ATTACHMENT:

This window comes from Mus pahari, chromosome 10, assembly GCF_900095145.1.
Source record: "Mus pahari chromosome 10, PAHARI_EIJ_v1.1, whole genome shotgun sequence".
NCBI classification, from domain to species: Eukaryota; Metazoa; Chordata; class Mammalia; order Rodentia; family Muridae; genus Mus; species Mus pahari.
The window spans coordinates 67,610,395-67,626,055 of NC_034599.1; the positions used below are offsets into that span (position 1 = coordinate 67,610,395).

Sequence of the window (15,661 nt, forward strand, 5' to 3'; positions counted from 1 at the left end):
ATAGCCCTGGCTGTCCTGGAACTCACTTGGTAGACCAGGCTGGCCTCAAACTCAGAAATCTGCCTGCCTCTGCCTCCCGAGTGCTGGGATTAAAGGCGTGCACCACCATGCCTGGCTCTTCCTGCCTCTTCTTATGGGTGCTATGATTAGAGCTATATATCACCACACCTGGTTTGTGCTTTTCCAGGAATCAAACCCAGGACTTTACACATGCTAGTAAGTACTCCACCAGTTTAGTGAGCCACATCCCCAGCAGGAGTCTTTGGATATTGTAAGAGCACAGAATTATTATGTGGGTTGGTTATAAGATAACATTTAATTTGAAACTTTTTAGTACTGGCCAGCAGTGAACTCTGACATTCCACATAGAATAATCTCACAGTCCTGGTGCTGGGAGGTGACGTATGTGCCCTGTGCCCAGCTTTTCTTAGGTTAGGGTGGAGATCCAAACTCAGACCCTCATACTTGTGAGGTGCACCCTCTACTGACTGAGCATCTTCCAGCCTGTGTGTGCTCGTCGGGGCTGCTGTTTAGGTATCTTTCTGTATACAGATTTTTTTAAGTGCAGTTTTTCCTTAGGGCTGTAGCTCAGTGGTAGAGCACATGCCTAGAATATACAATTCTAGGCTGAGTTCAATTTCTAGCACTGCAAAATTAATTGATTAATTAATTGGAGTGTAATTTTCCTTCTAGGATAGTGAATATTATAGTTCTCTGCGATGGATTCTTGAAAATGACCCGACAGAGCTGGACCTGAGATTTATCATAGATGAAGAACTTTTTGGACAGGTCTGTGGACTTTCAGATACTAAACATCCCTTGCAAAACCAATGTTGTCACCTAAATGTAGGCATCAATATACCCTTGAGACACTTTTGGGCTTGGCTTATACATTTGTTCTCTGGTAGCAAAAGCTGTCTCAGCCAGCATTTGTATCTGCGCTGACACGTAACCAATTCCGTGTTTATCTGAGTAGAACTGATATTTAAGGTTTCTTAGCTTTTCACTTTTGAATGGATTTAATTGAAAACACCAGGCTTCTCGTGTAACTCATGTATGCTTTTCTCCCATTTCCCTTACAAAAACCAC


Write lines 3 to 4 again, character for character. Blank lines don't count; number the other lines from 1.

NCBI classification, from domain to species: Eukaryota; Metazoa; Chordata; class Mammalia; order Rodentia; family Muridae; genus Mus; species Mus pahari.
The window spans coordinates 67,610,395-67,626,055 of NC_034599.1; the positions used below are offsets into that span (position 1 = coordinate 67,610,395).